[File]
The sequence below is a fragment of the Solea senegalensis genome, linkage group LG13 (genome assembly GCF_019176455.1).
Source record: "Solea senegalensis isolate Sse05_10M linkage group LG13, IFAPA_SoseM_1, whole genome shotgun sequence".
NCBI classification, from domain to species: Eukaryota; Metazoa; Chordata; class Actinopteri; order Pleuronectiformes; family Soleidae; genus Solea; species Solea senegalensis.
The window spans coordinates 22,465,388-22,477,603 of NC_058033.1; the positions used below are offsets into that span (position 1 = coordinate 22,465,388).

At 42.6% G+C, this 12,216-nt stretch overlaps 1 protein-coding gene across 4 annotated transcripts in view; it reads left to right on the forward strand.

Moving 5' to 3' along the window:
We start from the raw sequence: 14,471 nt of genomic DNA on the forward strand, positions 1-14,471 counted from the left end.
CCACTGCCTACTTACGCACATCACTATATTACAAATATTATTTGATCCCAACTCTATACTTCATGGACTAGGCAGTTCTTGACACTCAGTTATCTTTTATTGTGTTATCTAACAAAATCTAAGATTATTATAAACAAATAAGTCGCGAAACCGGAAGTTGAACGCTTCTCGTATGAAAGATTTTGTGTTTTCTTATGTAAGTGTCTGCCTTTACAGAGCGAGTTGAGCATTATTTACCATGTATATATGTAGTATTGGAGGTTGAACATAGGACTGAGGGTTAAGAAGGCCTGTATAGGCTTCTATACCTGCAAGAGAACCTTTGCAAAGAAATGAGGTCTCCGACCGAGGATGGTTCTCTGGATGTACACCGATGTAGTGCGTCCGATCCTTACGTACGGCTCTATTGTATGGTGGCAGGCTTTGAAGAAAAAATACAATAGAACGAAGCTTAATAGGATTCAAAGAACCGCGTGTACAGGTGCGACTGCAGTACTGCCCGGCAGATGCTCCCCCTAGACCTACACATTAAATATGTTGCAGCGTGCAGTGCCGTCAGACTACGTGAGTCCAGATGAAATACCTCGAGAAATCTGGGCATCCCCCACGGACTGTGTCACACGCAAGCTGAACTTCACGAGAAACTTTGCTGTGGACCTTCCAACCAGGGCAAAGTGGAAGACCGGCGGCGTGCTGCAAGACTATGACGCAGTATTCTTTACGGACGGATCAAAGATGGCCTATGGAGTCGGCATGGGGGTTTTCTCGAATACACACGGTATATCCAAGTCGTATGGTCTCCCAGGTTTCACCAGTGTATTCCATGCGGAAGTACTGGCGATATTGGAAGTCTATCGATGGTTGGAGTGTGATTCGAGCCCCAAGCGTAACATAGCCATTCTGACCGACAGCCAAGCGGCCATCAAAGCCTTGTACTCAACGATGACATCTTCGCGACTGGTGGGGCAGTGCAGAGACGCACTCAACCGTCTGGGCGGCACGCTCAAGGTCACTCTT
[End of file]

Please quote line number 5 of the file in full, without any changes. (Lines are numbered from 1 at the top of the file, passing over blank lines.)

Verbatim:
At 42.6% G+C, this 12,216-nt stretch overlaps 1 protein-coding gene across 4 annotated transcripts in view; it reads left to right on the forward strand.